We sat across from each other at the table in the back corner. Before we even pulled out the chairs, we knew – our souls needed a place to escape.
We laughed too loud and stayed too long, and didn’t check our phones one time. It could have been because we just have that much fun together. Or it could have been because we knew what the end of the night meant.
When we drove up to my door, I hesitated. It’s hard to give the last hug.
A few days later, she boarded a plane, and for now, our dinners will have to wait. Life moved us miles away.
Bidding my friend farewell got me thinking. Thinking about how to do friendships both near and far. Thinking about how to make the most of these God-given girls in my life.
I have friends from shore to shore and friends right down the street, and I believe there’s a way to nurture both. In fact, God’s Word gives us a few examples I think we can apply to our friendships today:
- Write a letter. The New Testament is full of letters. Letters written from Paul to the early churches. Letters sent to encourage and build up and to share about his own life and needs. Now obviously, writing a letter with a pencil and a piece of paper seems a little foreign to some of us. Some of you are rock stars at this kind of mail, and it blesses those of us who receive it. But the rest of us have to send a mass text message every November because it’s time to mail Christmas cards and we never write down an address . . . speaking of text messages . . . isn’t that a letter? A note to say I’m thinking of you. What are you up to? How can I pray for you? I think it is. And how simple is that?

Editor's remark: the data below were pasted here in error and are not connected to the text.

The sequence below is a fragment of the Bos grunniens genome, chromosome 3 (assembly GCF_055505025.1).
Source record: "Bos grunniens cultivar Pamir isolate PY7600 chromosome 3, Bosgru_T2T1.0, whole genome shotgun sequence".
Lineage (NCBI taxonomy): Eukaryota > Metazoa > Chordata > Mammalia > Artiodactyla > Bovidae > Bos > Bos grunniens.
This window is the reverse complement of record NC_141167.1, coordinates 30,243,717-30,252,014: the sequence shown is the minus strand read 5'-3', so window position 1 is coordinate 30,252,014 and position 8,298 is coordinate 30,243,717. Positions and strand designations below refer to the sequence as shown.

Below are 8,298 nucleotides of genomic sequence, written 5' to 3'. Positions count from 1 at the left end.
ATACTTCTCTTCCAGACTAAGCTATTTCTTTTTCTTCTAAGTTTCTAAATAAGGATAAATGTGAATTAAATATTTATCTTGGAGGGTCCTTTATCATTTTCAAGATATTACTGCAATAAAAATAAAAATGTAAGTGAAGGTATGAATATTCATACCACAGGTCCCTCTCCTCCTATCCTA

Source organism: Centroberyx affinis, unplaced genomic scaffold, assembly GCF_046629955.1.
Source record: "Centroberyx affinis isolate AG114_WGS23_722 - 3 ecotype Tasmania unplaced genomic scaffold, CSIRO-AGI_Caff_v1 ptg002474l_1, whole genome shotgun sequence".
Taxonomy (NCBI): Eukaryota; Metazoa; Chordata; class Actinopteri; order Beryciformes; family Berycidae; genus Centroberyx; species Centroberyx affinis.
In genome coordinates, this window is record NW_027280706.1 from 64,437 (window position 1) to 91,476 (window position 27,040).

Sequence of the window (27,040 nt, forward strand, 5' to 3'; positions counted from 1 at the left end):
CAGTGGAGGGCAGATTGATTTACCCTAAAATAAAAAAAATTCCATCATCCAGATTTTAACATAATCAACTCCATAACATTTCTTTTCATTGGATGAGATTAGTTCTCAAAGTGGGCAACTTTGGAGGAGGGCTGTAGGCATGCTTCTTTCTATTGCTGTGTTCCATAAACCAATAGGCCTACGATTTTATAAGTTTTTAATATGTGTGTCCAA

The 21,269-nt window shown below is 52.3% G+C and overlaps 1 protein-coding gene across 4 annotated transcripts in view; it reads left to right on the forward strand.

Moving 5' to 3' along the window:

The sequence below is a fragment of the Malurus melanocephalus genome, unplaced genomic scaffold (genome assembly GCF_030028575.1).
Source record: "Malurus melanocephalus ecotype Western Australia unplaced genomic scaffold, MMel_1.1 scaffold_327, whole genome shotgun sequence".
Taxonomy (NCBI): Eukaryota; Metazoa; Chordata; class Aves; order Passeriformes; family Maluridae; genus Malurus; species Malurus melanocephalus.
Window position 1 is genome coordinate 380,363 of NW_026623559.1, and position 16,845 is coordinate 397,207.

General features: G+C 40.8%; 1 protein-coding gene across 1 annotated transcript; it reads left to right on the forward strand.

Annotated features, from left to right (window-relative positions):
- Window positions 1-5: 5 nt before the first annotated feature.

- Schedule some talk time. If there was ever a life of high demand, Jesus lived it. Yet with so many seeking something from Him, He found time to pull away with His disciples. His friends (John 15:15). Our lives are often full, and a phone tag game is sure to surface. If we really want to connect with the great women in our lives, we might need to carve it out. Look at the calendar. Throw out a few times that work, then write it down on the day planner the same way you do that work meeting.
- Pray. In his letter to the church of Ephesus, Paul writes, “I have not stopped thanking God for you. I pray for you constantly” (Ephesians 1:16). We can do the same for each other. I love my friend Lisa’s idea – prayer triggers. Think of a friend, then think of something she loves or something that reminds you of her. Every time you see or hear that “thing,” pray for her. Wherever you are, stop and pray. It can just be one sentence. But let’s make it a priority to pray for our friends.
My friend sent me a text just a few days ago asking about something I shared with her that night at dinner. Life may have moved us miles apart, but it hasn’t separated our hearts. Is there a friend you can write to, talk to, or pray for today?
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